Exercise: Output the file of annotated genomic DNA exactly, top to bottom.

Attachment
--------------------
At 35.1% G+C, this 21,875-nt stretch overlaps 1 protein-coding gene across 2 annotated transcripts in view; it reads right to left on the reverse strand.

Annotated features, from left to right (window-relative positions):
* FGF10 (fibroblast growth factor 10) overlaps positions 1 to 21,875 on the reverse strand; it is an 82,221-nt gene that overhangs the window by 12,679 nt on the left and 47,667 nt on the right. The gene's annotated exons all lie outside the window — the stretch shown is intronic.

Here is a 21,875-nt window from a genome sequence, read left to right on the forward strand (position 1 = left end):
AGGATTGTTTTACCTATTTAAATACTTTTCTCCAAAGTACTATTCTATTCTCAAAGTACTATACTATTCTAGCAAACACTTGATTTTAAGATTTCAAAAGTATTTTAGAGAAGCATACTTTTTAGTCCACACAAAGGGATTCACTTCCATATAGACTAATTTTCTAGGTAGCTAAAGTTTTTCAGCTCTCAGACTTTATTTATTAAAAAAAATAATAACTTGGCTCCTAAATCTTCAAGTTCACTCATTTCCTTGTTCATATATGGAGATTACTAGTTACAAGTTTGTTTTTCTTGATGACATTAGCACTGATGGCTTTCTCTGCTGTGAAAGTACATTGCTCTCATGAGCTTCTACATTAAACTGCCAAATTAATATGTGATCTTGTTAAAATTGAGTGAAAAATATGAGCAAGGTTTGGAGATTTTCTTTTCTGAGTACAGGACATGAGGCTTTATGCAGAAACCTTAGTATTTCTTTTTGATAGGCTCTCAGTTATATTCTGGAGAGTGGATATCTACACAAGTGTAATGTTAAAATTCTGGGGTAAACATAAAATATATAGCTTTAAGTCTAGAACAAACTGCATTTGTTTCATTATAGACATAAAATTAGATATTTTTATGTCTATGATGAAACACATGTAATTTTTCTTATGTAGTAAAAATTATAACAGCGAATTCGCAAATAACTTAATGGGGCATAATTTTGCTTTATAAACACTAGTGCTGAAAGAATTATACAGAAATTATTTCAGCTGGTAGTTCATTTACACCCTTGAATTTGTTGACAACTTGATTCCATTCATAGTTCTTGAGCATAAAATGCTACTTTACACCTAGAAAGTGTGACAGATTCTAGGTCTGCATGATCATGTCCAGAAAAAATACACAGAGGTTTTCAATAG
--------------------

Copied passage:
At 35.1% G+C, this 21,875-nt stretch overlaps 1 protein-coding gene across 2 annotated transcripts in view; it reads right to left on the reverse strand.

Annotated features, from left to right (window-relative positions):
* FGF10 (fibroblast growth factor 10) overlaps positions 1 to 21,875 on the reverse strand; it is an 82,221-nt gene that overhangs the window by 12,679 nt on the left and 47,667 nt on the right. The gene's annotated exons all lie outside the window — the stretch shown is intronic.

Here is a 21,875-nt window from a genome sequence, read left to right on the forward strand (position 1 = left end):
AGGATTGTTTTACCTATTTAAATACTTTTCTCCAAAGTACTATTCTATTCTCAAAGTACTATACTATTCTAGCAAACACTTGATTTTAAGATTTCAAAAGTATTTTAGAGAAGCATACTTTTTAGTCCACACAAAGGGATTCACTTCCATATAGACTAATTTTCTAGGTAGCTAAAGTTTTTCAGCTCTCAGACTTTATTTATTAAAAAAAATAATAACTTGGCTCCTAAATCTTCAAGTTCACTCATTTCCTTGTTCATATATGGAGATTACTAGTTACAAGTTTGTTTTTCTTGATGACATTAGCACTGATGGCTTTCTCTGCTGTGAAAGTACATTGCTCTCATGAGCTTCTACATTAAACTGCCAAATTAATATGTGATCTTGTTAAAATTGAGTGAAAAATATGAGCAAGGTTTGGAGATTTTCTTTTCTGAGTACAGGACATGAGGCTTTATGCAGAAACCTTAGTATTTCTTTTTGATAGGCTCTCAGTTATATTCTGGAGAGTGGATATCTACACAAGTGTAATGTTAAAATTCTGGGGTAAACATAAAATATATAGCTTTAAGTCTAGAACAAACTGCATTTGTTTCATTATAGACATAAAATTAGATATTTTTATGTCTATGATGAAACACATGTAATTTTTCTTATGTAGTAAAAATTATAACAGCGAATTCGCAAATAACTTAATGGGGCATAATTTTGCTTTATAAACACTAGTGCTGAAAGAATTATACAGAAATTATTTCAGCTGGTAGTTCATTTACACCCTTGAATTTGTTGACAACTTGATTCCATTCATAGTTCTTGAGCATAAAATGCTACTTTACACCTAGAAAGTGTGACAGATTCTAGGTCTGCATGATCATGTCCAGAAAAAATACACAGAGGTTTTCAATAG